“Sorry, no job”
By Mbuso Ngubane
I went to visit a group of young people who we work with in Orange Farm under Activista . My heart felt into cracks when me and the Activista team listened to their stories on how unemployment affect their daily lives. Most of them say we apply for jobs but its difficult to even pass an interview if you don’t know someone inside and most say you use your last cent to go to the internet searching for jobs you apply but you never a get a response when you Actively go out looking for a job you are told “sorry, no job”
Unemployment has become almost pandemic over the past few years, and the youth are feeling the brunt of the problem. According to Stats South Africa, 63% of youth (people younger than 25-years-old) are unemployed. The overall unemployment rate in South Africa fell to 25% in 2015, a decrease from 35% in previous years. However, this decrease in unemployment does not take into account issues related to decent work and the fluctuating numbers of short-term contract work.
A study of 180 countries published by the International Labor Organization estimates that in 2015, full-time employment represents less than one in four jobs. In South Africa, between 25% and 50% of workers are estimated to have temporary contracts, which mean that the calculated percentage of those who are employed might be lower than Stats SA figures suggest. The government tried putting structures in place such as the National Youth Development Agency (NYDA) and other initiatives that would help to curb unemployment, but these initiatives have not tackled the causes of unemployment, poverty and inequality.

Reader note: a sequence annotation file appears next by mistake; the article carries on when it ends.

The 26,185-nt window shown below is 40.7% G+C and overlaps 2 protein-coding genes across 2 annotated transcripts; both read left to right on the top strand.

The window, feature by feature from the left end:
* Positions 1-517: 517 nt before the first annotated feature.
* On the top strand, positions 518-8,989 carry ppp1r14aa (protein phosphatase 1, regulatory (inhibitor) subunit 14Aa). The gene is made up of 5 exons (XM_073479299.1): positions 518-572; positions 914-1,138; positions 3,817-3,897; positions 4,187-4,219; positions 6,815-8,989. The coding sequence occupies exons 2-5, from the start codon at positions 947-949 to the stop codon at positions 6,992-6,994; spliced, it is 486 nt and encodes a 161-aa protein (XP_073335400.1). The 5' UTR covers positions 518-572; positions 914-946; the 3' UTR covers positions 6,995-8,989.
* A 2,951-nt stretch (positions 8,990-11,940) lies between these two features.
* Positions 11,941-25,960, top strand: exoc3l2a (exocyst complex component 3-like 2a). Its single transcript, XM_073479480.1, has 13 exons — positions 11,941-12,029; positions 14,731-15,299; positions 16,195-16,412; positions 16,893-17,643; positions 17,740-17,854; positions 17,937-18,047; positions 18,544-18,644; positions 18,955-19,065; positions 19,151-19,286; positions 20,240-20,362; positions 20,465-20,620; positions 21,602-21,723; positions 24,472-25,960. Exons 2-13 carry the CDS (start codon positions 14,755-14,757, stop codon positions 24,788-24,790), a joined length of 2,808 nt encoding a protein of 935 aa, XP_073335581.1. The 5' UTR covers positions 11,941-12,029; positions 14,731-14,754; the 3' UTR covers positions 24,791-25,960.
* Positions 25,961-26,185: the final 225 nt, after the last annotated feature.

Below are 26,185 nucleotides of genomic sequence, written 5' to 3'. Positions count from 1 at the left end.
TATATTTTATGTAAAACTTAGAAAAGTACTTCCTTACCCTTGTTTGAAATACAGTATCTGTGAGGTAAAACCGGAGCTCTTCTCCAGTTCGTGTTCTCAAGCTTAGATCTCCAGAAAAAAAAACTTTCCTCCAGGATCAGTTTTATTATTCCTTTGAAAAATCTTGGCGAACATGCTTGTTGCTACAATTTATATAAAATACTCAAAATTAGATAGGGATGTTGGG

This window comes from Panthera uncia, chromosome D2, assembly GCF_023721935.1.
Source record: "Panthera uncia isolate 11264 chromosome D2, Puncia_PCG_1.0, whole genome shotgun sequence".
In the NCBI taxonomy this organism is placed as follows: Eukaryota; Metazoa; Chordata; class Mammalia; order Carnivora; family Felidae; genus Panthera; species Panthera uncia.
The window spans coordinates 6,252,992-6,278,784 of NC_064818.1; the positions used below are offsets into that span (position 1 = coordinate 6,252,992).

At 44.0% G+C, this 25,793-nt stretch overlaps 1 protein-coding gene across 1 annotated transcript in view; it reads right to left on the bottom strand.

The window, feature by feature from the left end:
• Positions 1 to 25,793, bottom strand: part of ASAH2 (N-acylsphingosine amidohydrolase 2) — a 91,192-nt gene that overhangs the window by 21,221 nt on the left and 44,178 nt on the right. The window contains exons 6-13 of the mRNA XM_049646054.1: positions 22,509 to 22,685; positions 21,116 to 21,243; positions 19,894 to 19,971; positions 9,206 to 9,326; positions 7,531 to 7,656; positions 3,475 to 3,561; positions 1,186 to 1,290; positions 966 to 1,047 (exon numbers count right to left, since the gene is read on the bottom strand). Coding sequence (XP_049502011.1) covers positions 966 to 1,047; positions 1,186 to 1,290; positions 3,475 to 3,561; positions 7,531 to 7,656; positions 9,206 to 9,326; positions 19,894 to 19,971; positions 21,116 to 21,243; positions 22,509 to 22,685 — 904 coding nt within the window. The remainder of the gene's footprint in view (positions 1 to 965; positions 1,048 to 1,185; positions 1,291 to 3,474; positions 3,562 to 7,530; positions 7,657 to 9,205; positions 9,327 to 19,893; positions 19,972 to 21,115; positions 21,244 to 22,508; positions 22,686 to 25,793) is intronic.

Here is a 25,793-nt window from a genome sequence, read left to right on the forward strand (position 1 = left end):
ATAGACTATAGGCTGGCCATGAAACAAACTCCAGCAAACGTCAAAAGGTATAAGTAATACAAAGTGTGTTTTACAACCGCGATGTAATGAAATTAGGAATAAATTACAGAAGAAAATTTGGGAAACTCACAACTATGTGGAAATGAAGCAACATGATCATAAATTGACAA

The national budget released by the treasury a few weeks ago shows that out of a total budget of R717.7 million, the NYDA was R409.8 million. But, just under half of that goes to job creation for the youth, when more than half (55%) of the working population are youth, while the other 57% of that budget goes to pay NYDA salaries!
This indicates on how the issue of youth unemployment is not so important to our government. The government needs to show seriousness to the issue of youth unemployment. As a young person in South Africa you only have one out of four chances in getting a permanent job. There is a concern in the increase rate of unemployment of black Africans with tertiary education. It has more than doubled, from “8% to 19%,” Stats SA said. The unemployment rate among the white population group – ranging between 4.1% in 2008 and 7.3% in 2014 – is the lowest of all the population groups by a large margin, the data found. In 2014, Black Africans account for 79.3% of the working age population but they are under -represented among the employed (73.0%) and over-represented among the unemployed (85.7%) and the not economically active population is (83.3%). The issue of unemployment is not only about economics but it is also about race, gender and other inequalities the continues exclusion of these groups in our economics spells out that we our government is not thoughtful about bridging the gap between the poor and the rich.
Sources STATS SA reported by the Statistics South Africa.